How to Calculate Employee Hourly Costs

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Determining an employee's hourly cost is much more complicated than simply looking up their hourly wage rate. After all, a $10-per-hour employee costs you significantly more than $10. You also need to account for the payroll taxes you pay on their behalf, your Worker's Compensation insurance premiums and the cost of any benefits you give the employee. Only by looking at the sum of all of those costs can you truly estimate the hourly cost for a given worker.

Calculate how many hours the employee will work in a year. You will use this to convert annual and monthly expenses to hourly values.

Divide the annual cost of your employee's benefits by the number of hours they work. For example, if you pay $200 per month toward their health insurance and an additional $50 per month matching contribution to their 401k, your annual cost would be $3,000. If the employee works 2,000 hours per year, the hourly cost of their benefits would be $1.50.

Multiply the employee's hourly rate of pay by the worker's compensation insurance premium rate. For instance, if the worker earns $15 per hour and has a worker's compensation premium rate of $2 per $100 of payroll, or 2 percent, they would have an hourly worker's compensation insurance premium of 30 cents.

Calculate your payroll tax by multiplying the employee's rate of pay by the 7.65 percent FICA tax. For instance, the employee earning $15 per hour would cost you about $1.15 per hour in FICA contributions.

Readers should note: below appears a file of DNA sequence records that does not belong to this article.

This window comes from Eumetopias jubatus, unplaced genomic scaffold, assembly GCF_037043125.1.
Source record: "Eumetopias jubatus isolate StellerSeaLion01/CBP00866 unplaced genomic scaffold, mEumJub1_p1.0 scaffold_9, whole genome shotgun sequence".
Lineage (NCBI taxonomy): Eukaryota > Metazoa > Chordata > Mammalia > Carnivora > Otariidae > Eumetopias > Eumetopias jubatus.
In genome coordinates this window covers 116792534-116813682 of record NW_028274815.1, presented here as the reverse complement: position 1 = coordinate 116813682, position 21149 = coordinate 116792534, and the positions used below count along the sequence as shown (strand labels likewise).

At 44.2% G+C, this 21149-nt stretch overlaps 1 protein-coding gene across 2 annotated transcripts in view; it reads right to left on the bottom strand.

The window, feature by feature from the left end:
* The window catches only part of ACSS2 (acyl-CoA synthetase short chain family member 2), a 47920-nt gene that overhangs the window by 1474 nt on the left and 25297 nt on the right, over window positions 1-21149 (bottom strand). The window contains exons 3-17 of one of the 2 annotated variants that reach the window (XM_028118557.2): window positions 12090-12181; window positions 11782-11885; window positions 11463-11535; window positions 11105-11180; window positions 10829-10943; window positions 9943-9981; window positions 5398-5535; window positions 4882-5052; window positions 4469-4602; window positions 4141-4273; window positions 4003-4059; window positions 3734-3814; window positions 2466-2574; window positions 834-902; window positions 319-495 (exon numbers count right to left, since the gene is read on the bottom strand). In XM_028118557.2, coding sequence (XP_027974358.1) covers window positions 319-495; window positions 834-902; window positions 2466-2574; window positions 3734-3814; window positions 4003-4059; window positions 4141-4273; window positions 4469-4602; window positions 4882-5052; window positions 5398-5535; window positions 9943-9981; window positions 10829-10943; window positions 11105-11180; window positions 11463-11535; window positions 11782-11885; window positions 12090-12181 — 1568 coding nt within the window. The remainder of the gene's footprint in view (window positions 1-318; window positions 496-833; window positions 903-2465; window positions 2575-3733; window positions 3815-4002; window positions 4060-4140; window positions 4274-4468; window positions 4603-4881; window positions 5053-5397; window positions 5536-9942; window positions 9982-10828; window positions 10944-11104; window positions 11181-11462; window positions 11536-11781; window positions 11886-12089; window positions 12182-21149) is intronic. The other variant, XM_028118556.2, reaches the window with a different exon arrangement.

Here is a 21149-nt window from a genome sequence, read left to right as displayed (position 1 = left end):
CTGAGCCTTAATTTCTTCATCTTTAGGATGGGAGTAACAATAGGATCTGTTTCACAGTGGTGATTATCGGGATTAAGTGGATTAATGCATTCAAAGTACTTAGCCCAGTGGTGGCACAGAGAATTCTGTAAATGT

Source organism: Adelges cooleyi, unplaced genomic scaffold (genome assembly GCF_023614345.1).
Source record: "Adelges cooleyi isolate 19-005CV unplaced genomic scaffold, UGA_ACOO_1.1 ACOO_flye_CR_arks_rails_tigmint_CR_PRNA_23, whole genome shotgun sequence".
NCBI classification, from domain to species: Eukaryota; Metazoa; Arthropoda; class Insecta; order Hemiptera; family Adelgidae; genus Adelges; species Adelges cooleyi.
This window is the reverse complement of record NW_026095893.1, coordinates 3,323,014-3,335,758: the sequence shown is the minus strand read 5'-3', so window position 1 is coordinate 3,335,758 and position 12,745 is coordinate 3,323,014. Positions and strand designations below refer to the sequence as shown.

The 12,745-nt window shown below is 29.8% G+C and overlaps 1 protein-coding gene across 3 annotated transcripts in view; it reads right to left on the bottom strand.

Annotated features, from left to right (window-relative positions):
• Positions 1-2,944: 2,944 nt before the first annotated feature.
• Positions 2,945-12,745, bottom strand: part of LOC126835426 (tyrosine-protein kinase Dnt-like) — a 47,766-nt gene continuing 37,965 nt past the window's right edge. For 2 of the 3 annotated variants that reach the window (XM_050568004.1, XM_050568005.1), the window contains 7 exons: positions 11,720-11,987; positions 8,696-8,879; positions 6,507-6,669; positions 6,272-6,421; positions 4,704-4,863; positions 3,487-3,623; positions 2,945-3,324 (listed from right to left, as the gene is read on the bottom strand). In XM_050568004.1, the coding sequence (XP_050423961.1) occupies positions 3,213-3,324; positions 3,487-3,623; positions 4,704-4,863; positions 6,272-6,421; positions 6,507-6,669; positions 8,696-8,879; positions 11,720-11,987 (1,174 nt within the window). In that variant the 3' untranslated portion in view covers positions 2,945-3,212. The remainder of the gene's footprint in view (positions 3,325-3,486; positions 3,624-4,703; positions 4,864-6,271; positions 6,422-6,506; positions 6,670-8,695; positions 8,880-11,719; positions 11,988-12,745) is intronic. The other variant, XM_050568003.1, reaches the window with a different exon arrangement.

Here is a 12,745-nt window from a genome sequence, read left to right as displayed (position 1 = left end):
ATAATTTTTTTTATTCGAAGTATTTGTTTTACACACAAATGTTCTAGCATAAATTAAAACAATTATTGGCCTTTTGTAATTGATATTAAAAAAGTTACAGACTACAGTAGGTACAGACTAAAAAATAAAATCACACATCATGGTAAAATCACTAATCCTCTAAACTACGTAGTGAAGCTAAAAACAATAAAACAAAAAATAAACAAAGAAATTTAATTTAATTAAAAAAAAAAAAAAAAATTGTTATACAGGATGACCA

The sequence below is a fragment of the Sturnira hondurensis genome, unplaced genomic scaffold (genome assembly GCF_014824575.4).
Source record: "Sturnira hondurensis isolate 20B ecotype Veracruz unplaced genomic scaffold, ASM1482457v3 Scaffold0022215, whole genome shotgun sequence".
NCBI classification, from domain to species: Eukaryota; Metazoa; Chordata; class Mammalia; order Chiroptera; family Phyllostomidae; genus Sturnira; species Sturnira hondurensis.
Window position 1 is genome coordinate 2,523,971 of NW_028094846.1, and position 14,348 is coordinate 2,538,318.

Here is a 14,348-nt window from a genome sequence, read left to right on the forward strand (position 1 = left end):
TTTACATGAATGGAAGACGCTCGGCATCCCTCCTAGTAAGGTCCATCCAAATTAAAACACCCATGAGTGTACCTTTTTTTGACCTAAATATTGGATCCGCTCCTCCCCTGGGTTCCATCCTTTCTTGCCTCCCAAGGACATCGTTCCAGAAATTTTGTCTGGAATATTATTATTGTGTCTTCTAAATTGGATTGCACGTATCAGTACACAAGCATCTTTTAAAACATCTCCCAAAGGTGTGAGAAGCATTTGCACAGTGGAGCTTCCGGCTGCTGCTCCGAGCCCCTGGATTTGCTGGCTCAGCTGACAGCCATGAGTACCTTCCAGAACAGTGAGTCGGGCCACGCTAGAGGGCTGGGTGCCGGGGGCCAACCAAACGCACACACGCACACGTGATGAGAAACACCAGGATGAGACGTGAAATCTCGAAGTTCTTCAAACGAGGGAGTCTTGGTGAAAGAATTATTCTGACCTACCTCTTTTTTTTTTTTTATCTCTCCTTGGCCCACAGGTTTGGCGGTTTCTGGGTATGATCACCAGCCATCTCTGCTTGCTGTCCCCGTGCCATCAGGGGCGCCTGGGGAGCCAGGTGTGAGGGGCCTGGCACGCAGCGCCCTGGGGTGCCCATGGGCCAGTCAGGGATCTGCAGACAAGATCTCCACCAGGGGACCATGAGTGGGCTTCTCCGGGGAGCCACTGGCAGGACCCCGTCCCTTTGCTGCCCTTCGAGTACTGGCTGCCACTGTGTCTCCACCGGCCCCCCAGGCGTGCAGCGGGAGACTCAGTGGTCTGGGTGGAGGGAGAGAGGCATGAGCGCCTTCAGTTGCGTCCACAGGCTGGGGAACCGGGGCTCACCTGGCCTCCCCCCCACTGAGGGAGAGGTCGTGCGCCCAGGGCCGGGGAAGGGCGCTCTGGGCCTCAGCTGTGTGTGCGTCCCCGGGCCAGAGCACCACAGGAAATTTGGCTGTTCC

Divide $56 by the number of hours that the employee will work to find your hourly contribution to federal unemployment insurance, frequently referred to as FUTA. If the employee will make less than $7,000 in a year, multiply their hourly rate by 0.008 instead. Taking the previous example of an employee making $15 per hour and working 2,000 hours per year, the hourly unemployment insurance would be 2.8 cents.

Multiply your hourly wage by the percentage premiums for any state fees, taxes or insurance premiums which may apply where your business is located. For example, some states levy a charge for state unemployment insurance or for state disability insurance.

Add all of the charges together to come up with a true hourly cost for an employee. Given the current example, you would add the $15 hourly wage with the $1.50 cost for the benefits, the 30 cent worker's comp premium, the $1.15 in FICA tax and the 2.8 cents in FUTA to find a total hourly cost of about $17.98.